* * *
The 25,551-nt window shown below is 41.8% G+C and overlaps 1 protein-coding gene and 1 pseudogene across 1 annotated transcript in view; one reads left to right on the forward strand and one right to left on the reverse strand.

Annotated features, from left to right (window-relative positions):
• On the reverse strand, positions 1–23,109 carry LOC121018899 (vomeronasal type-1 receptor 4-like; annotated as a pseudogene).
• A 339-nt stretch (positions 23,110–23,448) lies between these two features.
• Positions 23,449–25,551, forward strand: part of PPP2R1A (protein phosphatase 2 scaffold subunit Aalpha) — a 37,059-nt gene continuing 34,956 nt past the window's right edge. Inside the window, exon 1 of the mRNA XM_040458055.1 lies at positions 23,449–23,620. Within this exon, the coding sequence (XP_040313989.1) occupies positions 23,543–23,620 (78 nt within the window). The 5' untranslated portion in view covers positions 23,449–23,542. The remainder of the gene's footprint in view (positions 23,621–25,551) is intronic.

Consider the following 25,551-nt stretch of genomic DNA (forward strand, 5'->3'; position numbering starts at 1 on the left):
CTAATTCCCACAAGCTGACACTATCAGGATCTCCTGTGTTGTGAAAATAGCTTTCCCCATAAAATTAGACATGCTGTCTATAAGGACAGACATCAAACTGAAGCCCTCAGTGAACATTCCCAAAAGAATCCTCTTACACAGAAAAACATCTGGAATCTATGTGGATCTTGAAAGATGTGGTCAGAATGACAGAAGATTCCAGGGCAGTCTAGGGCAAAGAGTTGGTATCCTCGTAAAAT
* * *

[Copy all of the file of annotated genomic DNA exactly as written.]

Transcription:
The 25,551-nt window shown below is 41.8% G+C and overlaps 1 protein-coding gene and 1 pseudogene across 1 annotated transcript in view; one reads left to right on the forward strand and one right to left on the reverse strand.

Annotated features, from left to right (window-relative positions):
• On the reverse strand, positions 1–23,109 carry LOC121018899 (vomeronasal type-1 receptor 4-like; annotated as a pseudogene).
• A 339-nt stretch (positions 23,110–23,448) lies between these two features.
• Positions 23,449–25,551, forward strand: part of PPP2R1A (protein phosphatase 2 scaffold subunit Aalpha) — a 37,059-nt gene continuing 34,956 nt past the window's right edge. Inside the window, exon 1 of the mRNA XM_040458055.1 lies at positions 23,449–23,620. Within this exon, the coding sequence (XP_040313989.1) occupies positions 23,543–23,620 (78 nt within the window). The 5' untranslated portion in view covers positions 23,449–23,542. The remainder of the gene's footprint in view (positions 23,621–25,551) is intronic.

Consider the following 25,551-nt stretch of genomic DNA (forward strand, 5'->3'; position numbering starts at 1 on the left):
CTAATTCCCACAAGCTGACACTATCAGGATCTCCTGTGTTGTGAAAATAGCTTTCCCCATAAAATTAGACATGCTGTCTATAAGGACAGACATCAAACTGAAGCCCTCAGTGAACATTCCCAAAAGAATCCTCTTACACAGAAAAACATCTGGAATCTATGTGGATCTTGAAAGATGTGGTCAGAATGACAGAAGATTCCAGGGCAGTCTAGGGCAAAGAGTTGGTATCCTCGTAAAAT